Automated Transfer Vehicle
The European Automated Transfer Vehicle is a unpiloted cargo carrier designed to supply the International Space Station with liquid and dry cargo as well as gases. It has a substantial cargo capability.
The ATVs launch from French Guiana on an Ariane 5 rocket. The Kourou launch site is about 5 degrees north of the Equator, giving the Ariane almost full advantage of the Earth's rotation.
The ATV is more than 32 feet long and almost 15 feet in diameter. It has a dry weight of about 23,000 pounds. It docks automatically with the station, though station crew members can take charge of the process if difficulties arise.
It can carry more than 16,900 pounds of cargo. It can take to the station as much as 12,000 pounds of dry cargo, almost 1,850 pounds of water, as much as 220 pounds of gases, and up to 1,890 pounds of propellant for the station.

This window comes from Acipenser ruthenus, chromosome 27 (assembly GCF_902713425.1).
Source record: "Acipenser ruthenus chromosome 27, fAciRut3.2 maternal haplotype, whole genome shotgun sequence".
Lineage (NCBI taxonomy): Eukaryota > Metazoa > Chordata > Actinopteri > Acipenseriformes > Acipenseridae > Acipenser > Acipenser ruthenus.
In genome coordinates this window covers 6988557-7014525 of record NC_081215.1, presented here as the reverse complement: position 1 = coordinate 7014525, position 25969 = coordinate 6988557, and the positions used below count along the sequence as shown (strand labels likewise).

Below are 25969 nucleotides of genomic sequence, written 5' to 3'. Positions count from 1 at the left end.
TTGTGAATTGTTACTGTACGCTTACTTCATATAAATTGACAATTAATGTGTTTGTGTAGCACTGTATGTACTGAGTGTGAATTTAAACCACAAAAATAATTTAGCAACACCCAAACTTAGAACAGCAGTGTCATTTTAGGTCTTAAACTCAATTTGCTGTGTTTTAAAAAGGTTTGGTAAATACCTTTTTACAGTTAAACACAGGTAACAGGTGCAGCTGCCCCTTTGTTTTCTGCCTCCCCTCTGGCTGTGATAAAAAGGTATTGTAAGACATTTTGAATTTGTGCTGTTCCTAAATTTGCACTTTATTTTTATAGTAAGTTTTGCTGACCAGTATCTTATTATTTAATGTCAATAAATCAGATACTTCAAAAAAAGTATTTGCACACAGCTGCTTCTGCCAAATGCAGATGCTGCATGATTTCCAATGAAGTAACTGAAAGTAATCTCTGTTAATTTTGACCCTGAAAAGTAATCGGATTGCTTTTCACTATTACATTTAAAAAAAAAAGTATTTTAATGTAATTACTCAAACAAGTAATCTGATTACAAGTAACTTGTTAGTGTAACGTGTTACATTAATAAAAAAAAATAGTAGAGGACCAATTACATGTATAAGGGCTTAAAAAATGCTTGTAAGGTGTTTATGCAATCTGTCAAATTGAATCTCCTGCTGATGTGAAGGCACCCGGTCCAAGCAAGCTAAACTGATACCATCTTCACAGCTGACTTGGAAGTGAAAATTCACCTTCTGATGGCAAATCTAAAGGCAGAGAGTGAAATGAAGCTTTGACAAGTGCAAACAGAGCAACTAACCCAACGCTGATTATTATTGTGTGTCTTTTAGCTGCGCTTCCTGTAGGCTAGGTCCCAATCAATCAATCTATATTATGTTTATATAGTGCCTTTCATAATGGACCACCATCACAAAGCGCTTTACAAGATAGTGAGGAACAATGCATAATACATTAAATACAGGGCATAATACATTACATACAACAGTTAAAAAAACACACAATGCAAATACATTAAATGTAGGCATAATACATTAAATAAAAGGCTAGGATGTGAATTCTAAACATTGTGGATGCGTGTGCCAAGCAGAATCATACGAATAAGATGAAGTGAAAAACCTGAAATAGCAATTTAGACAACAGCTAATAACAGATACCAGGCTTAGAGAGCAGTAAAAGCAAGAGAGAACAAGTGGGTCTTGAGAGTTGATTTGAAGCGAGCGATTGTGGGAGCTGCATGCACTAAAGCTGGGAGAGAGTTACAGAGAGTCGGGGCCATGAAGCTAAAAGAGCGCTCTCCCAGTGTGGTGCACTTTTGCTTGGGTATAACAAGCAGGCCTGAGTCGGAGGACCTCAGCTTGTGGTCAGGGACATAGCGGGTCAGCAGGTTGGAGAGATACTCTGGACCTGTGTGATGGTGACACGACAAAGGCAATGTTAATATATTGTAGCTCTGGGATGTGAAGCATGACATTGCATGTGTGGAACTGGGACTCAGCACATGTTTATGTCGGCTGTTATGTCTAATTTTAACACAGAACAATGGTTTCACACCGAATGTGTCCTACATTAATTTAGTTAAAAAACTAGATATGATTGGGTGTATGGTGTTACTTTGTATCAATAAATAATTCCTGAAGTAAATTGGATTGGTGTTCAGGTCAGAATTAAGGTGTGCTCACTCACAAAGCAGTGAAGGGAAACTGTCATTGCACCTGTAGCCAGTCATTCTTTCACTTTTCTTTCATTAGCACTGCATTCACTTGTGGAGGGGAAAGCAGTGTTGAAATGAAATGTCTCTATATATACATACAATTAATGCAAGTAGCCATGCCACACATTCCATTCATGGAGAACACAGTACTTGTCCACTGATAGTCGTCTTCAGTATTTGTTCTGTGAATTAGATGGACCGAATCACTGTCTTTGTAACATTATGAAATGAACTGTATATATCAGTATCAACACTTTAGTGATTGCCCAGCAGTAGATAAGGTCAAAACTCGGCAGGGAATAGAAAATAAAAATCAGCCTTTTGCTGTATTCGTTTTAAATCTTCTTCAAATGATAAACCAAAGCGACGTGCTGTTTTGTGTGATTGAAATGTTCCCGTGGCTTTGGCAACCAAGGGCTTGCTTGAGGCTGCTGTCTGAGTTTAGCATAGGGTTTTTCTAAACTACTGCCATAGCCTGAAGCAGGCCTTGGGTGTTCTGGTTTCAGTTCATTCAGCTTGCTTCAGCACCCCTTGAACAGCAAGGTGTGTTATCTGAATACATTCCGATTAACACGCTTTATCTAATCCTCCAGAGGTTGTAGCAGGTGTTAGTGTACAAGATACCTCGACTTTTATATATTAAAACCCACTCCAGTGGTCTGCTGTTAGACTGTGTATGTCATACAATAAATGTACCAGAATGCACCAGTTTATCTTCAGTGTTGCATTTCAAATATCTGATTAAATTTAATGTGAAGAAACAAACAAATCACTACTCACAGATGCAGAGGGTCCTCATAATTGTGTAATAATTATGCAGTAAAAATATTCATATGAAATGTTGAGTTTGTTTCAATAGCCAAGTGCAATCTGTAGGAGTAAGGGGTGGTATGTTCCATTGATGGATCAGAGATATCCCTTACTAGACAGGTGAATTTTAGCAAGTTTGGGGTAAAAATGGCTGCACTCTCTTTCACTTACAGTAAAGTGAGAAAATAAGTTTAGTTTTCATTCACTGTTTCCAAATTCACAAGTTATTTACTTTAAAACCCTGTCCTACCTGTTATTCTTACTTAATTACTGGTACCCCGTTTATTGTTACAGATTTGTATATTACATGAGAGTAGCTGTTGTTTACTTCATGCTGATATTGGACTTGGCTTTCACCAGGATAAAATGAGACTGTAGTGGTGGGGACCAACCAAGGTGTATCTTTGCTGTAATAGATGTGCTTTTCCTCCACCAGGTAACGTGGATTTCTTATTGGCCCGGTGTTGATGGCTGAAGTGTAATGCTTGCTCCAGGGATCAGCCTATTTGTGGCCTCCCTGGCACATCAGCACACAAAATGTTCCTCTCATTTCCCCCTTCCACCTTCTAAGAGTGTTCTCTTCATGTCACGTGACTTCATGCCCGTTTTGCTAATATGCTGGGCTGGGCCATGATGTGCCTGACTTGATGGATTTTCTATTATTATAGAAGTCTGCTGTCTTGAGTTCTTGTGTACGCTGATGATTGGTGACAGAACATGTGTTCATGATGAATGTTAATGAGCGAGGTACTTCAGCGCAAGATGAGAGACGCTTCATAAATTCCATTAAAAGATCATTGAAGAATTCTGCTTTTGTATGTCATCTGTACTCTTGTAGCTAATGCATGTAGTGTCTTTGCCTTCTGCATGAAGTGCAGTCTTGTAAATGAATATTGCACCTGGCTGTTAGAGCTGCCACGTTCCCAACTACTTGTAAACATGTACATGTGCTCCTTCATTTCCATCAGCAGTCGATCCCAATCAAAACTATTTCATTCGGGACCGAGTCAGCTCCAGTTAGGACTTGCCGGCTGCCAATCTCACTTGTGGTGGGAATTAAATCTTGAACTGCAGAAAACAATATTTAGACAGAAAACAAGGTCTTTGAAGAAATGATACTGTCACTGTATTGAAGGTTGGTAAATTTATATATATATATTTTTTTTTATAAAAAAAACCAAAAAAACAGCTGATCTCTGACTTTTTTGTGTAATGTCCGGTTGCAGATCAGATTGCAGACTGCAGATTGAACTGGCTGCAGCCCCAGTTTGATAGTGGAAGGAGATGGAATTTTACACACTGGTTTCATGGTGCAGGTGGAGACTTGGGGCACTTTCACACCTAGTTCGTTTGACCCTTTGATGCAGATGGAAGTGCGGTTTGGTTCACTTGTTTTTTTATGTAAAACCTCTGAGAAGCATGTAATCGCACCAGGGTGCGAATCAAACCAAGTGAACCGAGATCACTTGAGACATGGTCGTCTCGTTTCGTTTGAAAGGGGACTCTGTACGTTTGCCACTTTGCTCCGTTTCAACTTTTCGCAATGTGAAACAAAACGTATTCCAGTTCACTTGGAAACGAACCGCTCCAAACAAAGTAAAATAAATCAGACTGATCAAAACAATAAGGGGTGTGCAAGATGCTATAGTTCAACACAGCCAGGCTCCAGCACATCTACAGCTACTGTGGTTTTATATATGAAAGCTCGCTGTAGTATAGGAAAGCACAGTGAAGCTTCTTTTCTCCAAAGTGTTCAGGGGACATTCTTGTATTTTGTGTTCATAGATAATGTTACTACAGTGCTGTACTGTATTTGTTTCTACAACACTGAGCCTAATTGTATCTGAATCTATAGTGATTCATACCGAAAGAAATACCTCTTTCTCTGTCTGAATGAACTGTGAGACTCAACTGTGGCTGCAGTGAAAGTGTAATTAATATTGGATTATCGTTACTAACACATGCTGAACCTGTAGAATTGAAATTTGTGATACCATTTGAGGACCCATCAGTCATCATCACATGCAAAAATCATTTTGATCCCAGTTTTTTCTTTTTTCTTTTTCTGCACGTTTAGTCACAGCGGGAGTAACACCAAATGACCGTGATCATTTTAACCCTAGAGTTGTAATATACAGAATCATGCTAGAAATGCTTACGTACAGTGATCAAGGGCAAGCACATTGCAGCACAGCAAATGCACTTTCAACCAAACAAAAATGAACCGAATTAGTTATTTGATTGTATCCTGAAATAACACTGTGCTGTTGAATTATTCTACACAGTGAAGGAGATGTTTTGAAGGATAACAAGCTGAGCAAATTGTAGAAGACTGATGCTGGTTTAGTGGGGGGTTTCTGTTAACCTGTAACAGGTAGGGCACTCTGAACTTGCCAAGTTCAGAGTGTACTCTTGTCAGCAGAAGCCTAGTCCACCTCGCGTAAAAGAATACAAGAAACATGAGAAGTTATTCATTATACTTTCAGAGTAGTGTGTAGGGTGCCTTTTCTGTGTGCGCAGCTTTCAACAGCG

Additionally, tanks for its own engines can hold more than 10,000 pounds of propellant for its own four main engines and 28 attitude control thrusters. The ATV's main engines can reboost the station, and its thrusters can provide station attitude control.
Once its standard racks are emptied (it can accommodate eight of them) and other dry cargo is transferred from its 1,685-cubic-foot pressurized cargo area and liquids and gases are moved into station tanks, the ATV becomes a garbage container. It can load more than 13,800 pounds of dry and liquid wastes, which with the spacecraft are incinerated on re-entry into the Earth's atmosphere.
+ Jules Verne ATV prepares for le voyage extraordinaire
+ ATV Preflight Briefing Graphics, Jan. 31, 2008
+ European Space Agency's ATV page
|First launch to ISS
||Guiana Space Center, French Guiana
||Ariane 5 rocket
||10.3 m (33.8 ft)
||4.5 m (14.8 ft)
||20,750 kg (45,746 lb)
||7,776 kg (16,903 lb)
||48 m3 (1,695.1 ft3)
|Length on orbit
||Automatic docking/Russian segment